Wednesday, 21 March 2012
A conversation with a (western) medical student spurred my thoughts about just what Chinese medicine is about, especially on the topic of herbs. read more..
Defining Placebo: the Saint Jude Thaddeus of Medical Terminology
After reading an article by one Andy Ho, I am appalled at how many people don't understand placebo effect. read more..
Eleven Things My Patients Have Taught Me
Every single patient I see in my acupuncture clinic is unique. They have their personal lifestyle, specific struggles, and each has very different needs. The one thing that never changes from patient to patient is that I learn something from each and every one. Most of the time I learn little bits and pieces about being a better acupuncturist, but every once in a while, I am dealt a major life lesson. Mostly what I learn is about the practice of acupuncture and Chinese . . . ? Read More: Eleven Things My Patients Have Taught Me read more..
New research demonstrates acupuncture's affect on regenerating brain cells post-stroke.http://www.healthcmi.com/index.php/acupuncturist-news-online/495-acupunctureceusbrainstrokerepair?utm_medium=twitter&utm_source=twitterfeed read more..
Osteoarthritis is the most common type of arthritis. Acupuncture has been used for thousands of years to reduce joint pain, swelling, and stiffness which comes from arthritis. Acupuncture and Arthritis Symptoms Pain and stiffness are the most common symptoms from arthritis. Arthritis can effect both small joints, such as the hands and feet, as well [...] read more..
In San Fran teaching Mei Zen Cosmetic Acupuncture. also teaching practitioners how to more effectively treat fertility issues. read more..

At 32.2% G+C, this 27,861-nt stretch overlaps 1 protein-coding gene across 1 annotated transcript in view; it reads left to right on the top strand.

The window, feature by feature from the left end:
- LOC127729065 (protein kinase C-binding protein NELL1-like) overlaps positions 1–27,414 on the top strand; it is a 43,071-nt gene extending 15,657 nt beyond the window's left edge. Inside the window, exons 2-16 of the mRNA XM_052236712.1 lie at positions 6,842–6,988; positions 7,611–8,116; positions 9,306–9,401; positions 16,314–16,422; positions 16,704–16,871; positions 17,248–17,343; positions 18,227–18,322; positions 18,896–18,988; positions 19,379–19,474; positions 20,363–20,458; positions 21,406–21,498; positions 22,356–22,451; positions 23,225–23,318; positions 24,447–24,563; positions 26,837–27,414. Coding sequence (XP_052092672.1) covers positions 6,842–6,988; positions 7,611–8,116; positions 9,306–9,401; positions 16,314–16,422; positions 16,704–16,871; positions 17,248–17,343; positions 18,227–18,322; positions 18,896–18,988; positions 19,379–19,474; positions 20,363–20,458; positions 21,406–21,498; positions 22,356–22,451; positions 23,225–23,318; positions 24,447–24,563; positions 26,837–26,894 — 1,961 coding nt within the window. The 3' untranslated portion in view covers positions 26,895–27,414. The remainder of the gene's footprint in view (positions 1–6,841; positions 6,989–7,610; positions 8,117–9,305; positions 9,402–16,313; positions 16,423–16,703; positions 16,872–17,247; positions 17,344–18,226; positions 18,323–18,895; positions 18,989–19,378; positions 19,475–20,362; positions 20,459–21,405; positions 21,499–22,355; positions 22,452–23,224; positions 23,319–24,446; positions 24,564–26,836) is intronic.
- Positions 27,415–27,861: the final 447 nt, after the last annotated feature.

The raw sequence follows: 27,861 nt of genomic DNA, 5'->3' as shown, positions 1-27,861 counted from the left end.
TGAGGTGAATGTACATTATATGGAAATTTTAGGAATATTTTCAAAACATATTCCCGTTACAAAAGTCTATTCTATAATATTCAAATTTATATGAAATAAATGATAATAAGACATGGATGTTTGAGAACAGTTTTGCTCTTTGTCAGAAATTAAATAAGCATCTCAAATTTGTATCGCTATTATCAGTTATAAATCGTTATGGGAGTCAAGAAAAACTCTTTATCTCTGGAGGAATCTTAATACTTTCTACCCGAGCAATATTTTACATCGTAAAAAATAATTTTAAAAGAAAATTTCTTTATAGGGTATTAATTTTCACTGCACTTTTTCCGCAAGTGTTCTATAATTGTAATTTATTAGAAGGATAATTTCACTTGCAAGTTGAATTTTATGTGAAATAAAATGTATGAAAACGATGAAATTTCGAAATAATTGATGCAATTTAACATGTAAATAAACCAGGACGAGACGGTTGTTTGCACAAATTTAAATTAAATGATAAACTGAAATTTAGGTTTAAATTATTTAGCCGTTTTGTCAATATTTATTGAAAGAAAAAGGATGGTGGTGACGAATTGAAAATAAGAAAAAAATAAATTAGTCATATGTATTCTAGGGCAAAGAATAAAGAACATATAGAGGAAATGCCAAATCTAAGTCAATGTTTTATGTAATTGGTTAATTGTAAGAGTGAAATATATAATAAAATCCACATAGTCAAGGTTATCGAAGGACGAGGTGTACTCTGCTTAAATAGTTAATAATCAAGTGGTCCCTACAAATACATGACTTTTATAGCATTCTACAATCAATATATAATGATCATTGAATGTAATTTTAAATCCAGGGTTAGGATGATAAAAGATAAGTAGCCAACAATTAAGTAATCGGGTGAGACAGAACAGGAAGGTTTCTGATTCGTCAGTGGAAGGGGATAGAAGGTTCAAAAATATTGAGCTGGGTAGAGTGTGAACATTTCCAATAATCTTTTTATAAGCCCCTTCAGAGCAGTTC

Stonewell Acupuncture News Winner Top Acupuncture Blog 2010!
Stonewell Acupuncture News has been chosen by the Blogging Awards in partnership with Medical Billing and Coding as one of the top 40 Acupuncture Blogs of 2010. Selection was based on nomination by readers and judged criteria.Thank you readers for your interest and support! read more..
I know I haven’t blogged in a while – very hectic schedule and all – but I simply must greet my handful of readers a Merry Christmas and a Happy New Year! read more..
Testing wordpress app
Hi all, not much in terms of tcm blogging. Not that there hasn’t been much to comment on; more of too busy to set my thoughts on virtual paper. In the meantime I’m trying wordpress for iOS. This should make blogging easier hehe. read more..
Depression, Bupleurum, and Your Chinese Liver
In my acupuncture practice, I see a number of people who struggle with emotional symptoms, such as stress, depression, anxiety, or irritability. Jolene* is one of those people. She works long hours at her sales job, takes care of unappreciative ailing parents, and struggles to make ends meet. Essentially, her life is not going how she would like, and it makes her depressed and irritable. Jolene comes in for acupuncture every couple of weeks, and she feels better for a while. However, the circumstances . . . ? Read More: Depression, Bupleurum, and Your Chinese Liver read more..
Tuesday, 20 March 2012
The military using acupuncture to help treat the new types of trauma that soldiers are suffering. http://online.wsj.com/article/SB10001424052748703561604576150110202228764.html read more..
Dry needling is acupuncture. ALWAYS ask about your medical practitioner's training.